How we ensure that More Able Pupils are challenged

Identifying More Able Pupils

As a Junior School, our core group of more able children are identified on entry to the school using transition information shared from Key Stage 1 or from their previous school. These pupils are immediately added to the more able child register and are rigorously tracked to ensure that they achieve ambitious targets set for them at the end of Key Stage 2. As pupils develop at different stages, we review our More Able Child Register termly. Any pupil who consistently demonstrates abilities significantly above age related expectations in a subject can be added to the register by their class teacher. Some pupils are exceptionally able, demonstrating exceptional abilities in a particular subject or area. These pupils are identified on the More Able Pupil register with * next to their name.


Provision for More Able Pupils

Recent guidance from the DfE advocates the adoption of a ‘mastery approach’ to teaching, where rather than accelerating pupils through the curriculum, moving onto content from subsequent years, pupils’ learning should be deepened.   At Ranvilles we believe in this philosophy so that as the year progresses, children re-visit concepts and apply learning in gradually greater depth to ensure that skills are fully secure and transferrable.  In daily lessons, provision for more able pupils follows this model.  This does not mean that pupils repeat the same tasks!  Mastery tasks provide high levels of challenge where children apply skills in new contexts and work across many areas of learning.  This may involve reasoning about tasks, communicating ideas effectively, debating, carrying out research projects or using higher-level thinking skills such as evaluation or creativity from Bloom’s taxonomy.  Teacher’s planning outlines how more able pupils will be differentiated for to ensure that higher ability pupils consistently make good progress.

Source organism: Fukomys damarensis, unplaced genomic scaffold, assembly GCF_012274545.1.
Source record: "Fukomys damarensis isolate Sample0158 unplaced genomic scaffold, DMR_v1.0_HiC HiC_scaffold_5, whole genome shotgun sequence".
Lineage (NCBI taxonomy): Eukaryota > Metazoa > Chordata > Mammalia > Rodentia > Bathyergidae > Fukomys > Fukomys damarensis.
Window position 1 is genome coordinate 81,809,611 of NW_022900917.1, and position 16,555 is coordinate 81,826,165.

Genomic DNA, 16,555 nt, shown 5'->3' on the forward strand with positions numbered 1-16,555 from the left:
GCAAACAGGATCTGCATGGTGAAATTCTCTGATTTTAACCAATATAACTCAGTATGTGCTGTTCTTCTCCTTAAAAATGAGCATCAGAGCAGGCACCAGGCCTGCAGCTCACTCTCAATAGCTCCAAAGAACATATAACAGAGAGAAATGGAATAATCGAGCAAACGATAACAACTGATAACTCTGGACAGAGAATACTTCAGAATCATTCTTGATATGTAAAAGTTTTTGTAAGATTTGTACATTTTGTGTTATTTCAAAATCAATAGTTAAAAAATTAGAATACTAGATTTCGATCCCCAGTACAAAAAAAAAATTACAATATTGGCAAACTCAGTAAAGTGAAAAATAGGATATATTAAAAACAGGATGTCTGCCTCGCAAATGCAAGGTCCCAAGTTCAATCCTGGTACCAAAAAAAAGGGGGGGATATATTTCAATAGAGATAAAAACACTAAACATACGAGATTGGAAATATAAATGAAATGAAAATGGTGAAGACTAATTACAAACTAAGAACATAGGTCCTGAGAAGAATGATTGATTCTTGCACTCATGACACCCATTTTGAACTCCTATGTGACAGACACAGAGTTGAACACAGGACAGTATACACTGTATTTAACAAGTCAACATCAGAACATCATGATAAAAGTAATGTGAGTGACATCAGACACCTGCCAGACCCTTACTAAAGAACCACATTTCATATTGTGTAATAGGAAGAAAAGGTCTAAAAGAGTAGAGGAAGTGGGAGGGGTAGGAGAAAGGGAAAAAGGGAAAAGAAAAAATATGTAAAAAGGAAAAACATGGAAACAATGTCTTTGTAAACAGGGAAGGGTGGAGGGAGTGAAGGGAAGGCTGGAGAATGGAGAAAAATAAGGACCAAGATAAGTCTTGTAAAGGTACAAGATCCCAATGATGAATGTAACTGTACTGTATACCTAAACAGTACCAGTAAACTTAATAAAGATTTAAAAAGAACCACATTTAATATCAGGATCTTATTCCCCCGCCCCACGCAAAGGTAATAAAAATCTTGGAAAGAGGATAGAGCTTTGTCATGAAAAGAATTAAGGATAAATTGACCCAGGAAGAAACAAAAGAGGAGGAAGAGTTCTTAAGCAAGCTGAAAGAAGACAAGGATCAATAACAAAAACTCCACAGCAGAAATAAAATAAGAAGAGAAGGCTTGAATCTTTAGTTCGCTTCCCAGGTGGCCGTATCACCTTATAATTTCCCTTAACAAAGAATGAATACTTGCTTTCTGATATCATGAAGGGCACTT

Provision for more able and exceptionally able pupils takes two forms:

  1. Quality First Teaching – Daily Classroom Provision
  • Differentiated tasks that provide high levels of challenge through breadth, depth and pace – Activity Challenge and Extension (ACE) Activities
  • Use of higher-order questioning to develop investigation, enquiry and promote high-level thinking skills
  • Small group work pitched at a higher level with adult support
  • Target setting linked to the STARS philosophy – Achieve and Learn, Talents and Interests, pupil targets in planners
  • Planned lessons where input and task design is tailored to facilitate the development of pupils’ individual talents and interests


  1. Enrichment Opportunities – activities outside the classroom
  • Additional opportunities for sport, music and drama development
  • Visits, expert visitors and master-classes
  • Opportunities to be ‘leaders’ within school e.g. STAR leaders, Head Boy/Girl
  • Range of extra-curricular clubs and activities


Monitoring Provision for More Able pupils

The school’s Able Child Co-ordinator (AbCo) oversees provision for more able pupils and will: · Analyse termly test and teacher assessment data to track progress of more able pupils

  • Monitor and evaluate work samples
  • Interview pupil focus groups to explore levels of challenge and attitudes to learning
  • Use the Institutional Quality Standards for gifted and talented education as a self-assessment tool to audit and further develop provision.
  • Report regularly to the Head teacher and the Governing Body on developments and progress within the school’s provision


* For more information, please refer to the school’s ‘Policy for More Able Children’ available from the school’s website.